Friday, May 12-Sunday May 14, 2017
Saturday, May 13, 2017
Sunday, May 14, 2017
May 13, 9 a.m. to noon - Enjoy the spring blooms and help girdle aspen at Bluff Creek SNA. Come see what's blooming and help volunteers during our monthly Southern Kettle Moraine SNA workdays on the second Saturday. Enjoy a short hike through the wet prairie to rare fen mounds, then use hand tools to cut aspen. Aspen is native, but establishes with lack of fire and spreads aggressively on open sites. This work will remove it, enlarging the rare wet prairie plant community. No skills needed you will be trained onsite. Click for more information.
Check the State Natural Areas Volunteer Program page of the DNR website for details. - Jared Urban, conservation biologist, Dane. - Jared Urban, conservation biologist, Dane
Superior DNR Service Center area
Brule River State Forest - Sunshine has been prevalent this week, with temperatures mostly in the 50s and 60s. It has helped to get the leaves started. Willows, tamaracks, and poplars are showing some green, however it is still quite brown in the forest. But it is more spring-like than it was a week ago! More sunshine, temperatures in the 50s and 60s, and a chance of light rain are in the forecast for the coming week. Slowly but surely we'll get there! Fishing season opener was this past Saturday. Many fly fisherman and other anglers were out enjoying the sunshine and trying their luck. Canoers and kayakers have also been on the river in greater numbers now that the weather is getting nicer. USGS flow rate data can keep you informed of river conditions before you head out. Fire Danger remains high to very high. Please keep in mind when working or recreating outdoors that conditions are very favorable for wildfires. Call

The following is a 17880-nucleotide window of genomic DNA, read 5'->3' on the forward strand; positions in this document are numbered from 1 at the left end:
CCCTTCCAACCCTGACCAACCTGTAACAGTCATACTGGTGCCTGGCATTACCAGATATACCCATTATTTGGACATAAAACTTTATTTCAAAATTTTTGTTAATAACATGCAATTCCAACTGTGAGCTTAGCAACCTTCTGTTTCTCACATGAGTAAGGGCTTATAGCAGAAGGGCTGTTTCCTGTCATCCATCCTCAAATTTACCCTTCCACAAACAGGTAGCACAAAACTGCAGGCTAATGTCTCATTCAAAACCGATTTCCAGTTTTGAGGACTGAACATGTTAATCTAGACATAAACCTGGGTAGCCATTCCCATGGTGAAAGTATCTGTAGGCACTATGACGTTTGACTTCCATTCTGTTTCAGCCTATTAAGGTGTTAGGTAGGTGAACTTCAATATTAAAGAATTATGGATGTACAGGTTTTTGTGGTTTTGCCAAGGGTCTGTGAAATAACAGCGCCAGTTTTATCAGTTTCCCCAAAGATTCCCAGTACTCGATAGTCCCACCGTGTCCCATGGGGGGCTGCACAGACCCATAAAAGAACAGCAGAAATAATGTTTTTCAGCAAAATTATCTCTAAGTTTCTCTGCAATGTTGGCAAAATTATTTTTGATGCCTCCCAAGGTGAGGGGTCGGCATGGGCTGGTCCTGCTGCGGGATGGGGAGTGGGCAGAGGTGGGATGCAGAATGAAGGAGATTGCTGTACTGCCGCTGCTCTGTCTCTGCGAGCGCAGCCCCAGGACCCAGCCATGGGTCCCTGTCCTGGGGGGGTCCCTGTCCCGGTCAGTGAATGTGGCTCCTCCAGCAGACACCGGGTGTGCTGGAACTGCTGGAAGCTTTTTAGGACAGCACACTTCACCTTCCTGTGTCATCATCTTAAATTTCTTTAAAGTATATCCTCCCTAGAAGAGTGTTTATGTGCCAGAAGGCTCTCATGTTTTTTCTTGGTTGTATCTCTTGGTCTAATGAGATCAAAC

1-888-WIS-BURN (947-2876) or check fire danger for daily burning restrictions, fire danger level, updates and information. Diane Gobin, visitor services associate
Spooner DNR Service Center area
Crex Meadows State Wildlife - The waterfowl migration is coming to a close now in the Grantsburg Area, but there are still lots of ducks and geese around. Many of the ducks and geese that are still present on the properties are nesting pairs. Not many songbirds have arrived in this area yet, but there are a few new species on the list this week, including: black-and-white warbler, orange-crowned warbler, Nashville warbler, and American redstart. Yellow-rumped warblers are present in fairly high numbers. There is a pair of red-necked grebes nesting again this year on Phantom Lake. Look for them across from the small pull out (about half way up Phantom Lake Road), on a small "peninsula" of aquatic plants. A highlight this time of the year is the sharp-tailed grouse mating dances seen in the early morning. Try going to Murphey's Road before first light to catch a glimpse of these fantastic displays. Shorebirds such as greater yellowlegs, lesser yellowlegs, and least sandpiper are still being spotted on Refuge Extension Flowage, where there are fantastic mudflats this spring. Butterflies seen this spring include hoary elfin; Henry's elfin; silvery blue; spring azure; mourning cloak; American lady, and Olympia marble. - Lauren Finch, assistant naturalist
Park Falls DNR Service Center area